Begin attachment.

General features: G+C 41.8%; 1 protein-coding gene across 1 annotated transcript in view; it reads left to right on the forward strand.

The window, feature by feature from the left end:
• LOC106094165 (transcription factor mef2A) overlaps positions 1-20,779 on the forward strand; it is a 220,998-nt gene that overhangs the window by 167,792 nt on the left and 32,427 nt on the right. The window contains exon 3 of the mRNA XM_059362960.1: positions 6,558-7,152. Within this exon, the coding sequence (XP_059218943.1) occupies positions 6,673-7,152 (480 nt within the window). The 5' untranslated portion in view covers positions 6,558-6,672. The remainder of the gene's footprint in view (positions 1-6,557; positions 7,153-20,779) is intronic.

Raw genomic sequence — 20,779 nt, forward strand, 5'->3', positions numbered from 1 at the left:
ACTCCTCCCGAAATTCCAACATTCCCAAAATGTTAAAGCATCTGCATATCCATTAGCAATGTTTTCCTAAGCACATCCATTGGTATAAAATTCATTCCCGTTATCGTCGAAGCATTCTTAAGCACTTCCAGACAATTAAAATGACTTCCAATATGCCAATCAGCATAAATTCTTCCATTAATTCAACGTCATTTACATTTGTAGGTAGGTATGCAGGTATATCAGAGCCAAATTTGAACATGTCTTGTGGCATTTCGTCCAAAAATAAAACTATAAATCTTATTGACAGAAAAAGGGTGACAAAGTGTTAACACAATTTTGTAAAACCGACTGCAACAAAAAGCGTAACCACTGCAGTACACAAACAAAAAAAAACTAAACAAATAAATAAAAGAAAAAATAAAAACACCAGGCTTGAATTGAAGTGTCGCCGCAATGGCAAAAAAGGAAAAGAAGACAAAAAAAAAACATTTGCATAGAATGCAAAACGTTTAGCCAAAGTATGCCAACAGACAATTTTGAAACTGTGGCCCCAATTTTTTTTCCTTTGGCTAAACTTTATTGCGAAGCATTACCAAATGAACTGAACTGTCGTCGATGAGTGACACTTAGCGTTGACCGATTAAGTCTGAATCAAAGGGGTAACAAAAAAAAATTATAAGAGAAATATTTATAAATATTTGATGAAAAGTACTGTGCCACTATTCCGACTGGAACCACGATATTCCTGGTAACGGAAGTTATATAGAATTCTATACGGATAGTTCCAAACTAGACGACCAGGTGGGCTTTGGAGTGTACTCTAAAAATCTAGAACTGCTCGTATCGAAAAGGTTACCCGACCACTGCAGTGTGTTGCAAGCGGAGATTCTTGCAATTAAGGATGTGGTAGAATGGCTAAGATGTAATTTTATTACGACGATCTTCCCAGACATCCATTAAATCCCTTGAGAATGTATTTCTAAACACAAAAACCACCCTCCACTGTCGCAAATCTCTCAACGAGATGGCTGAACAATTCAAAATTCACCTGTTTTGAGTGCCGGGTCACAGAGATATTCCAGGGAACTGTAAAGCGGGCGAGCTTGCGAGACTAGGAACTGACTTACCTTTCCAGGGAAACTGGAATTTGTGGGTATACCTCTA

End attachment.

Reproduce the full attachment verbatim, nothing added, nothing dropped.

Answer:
General features: G+C 41.8%; 1 protein-coding gene across 1 annotated transcript in view; it reads left to right on the forward strand.

The window, feature by feature from the left end:
• LOC106094165 (transcription factor mef2A) overlaps positions 1-20,779 on the forward strand; it is a 220,998-nt gene that overhangs the window by 167,792 nt on the left and 32,427 nt on the right. The window contains exon 3 of the mRNA XM_059362960.1: positions 6,558-7,152. Within this exon, the coding sequence (XP_059218943.1) occupies positions 6,673-7,152 (480 nt within the window). The 5' untranslated portion in view covers positions 6,558-6,672. The remainder of the gene's footprint in view (positions 1-6,557; positions 7,153-20,779) is intronic.

Raw genomic sequence — 20,779 nt, forward strand, 5'->3', positions numbered from 1 at the left:
ACTCCTCCCGAAATTCCAACATTCCCAAAATGTTAAAGCATCTGCATATCCATTAGCAATGTTTTCCTAAGCACATCCATTGGTATAAAATTCATTCCCGTTATCGTCGAAGCATTCTTAAGCACTTCCAGACAATTAAAATGACTTCCAATATGCCAATCAGCATAAATTCTTCCATTAATTCAACGTCATTTACATTTGTAGGTAGGTATGCAGGTATATCAGAGCCAAATTTGAACATGTCTTGTGGCATTTCGTCCAAAAATAAAACTATAAATCTTATTGACAGAAAAAGGGTGACAAAGTGTTAACACAATTTTGTAAAACCGACTGCAACAAAAAGCGTAACCACTGCAGTACACAAACAAAAAAAAACTAAACAAATAAATAAAAGAAAAAATAAAAACACCAGGCTTGAATTGAAGTGTCGCCGCAATGGCAAAAAAGGAAAAGAAGACAAAAAAAAAACATTTGCATAGAATGCAAAACGTTTAGCCAAAGTATGCCAACAGACAATTTTGAAACTGTGGCCCCAATTTTTTTTCCTTTGGCTAAACTTTATTGCGAAGCATTACCAAATGAACTGAACTGTCGTCGATGAGTGACACTTAGCGTTGACCGATTAAGTCTGAATCAAAGGGGTAACAAAAAAAAATTATAAGAGAAATATTTATAAATATTTGATGAAAAGTACTGTGCCACTATTCCGACTGGAACCACGATATTCCTGGTAACGGAAGTTATATAGAATTCTATACGGATAGTTCCAAACTAGACGACCAGGTGGGCTTTGGAGTGTACTCTAAAAATCTAGAACTGCTCGTATCGAAAAGGTTACCCGACCACTGCAGTGTGTTGCAAGCGGAGATTCTTGCAATTAAGGATGTGGTAGAATGGCTAAGATGTAATTTTATTACGACGATCTTCCCAGACATCCATTAAATCCCTTGAGAATGTATTTCTAAACACAAAAACCACCCTCCACTGTCGCAAATCTCTCAACGAGATGGCTGAACAATTCAAAATTCACCTGTTTTGAGTGCCGGGTCACAGAGATATTCCAGGGAACTGTAAAGCGGGCGAGCTTGCGAGACTAGGAACTGACTTACCTTTCCAGGGAAACTGGAATTTGTGGGTATACCTCTA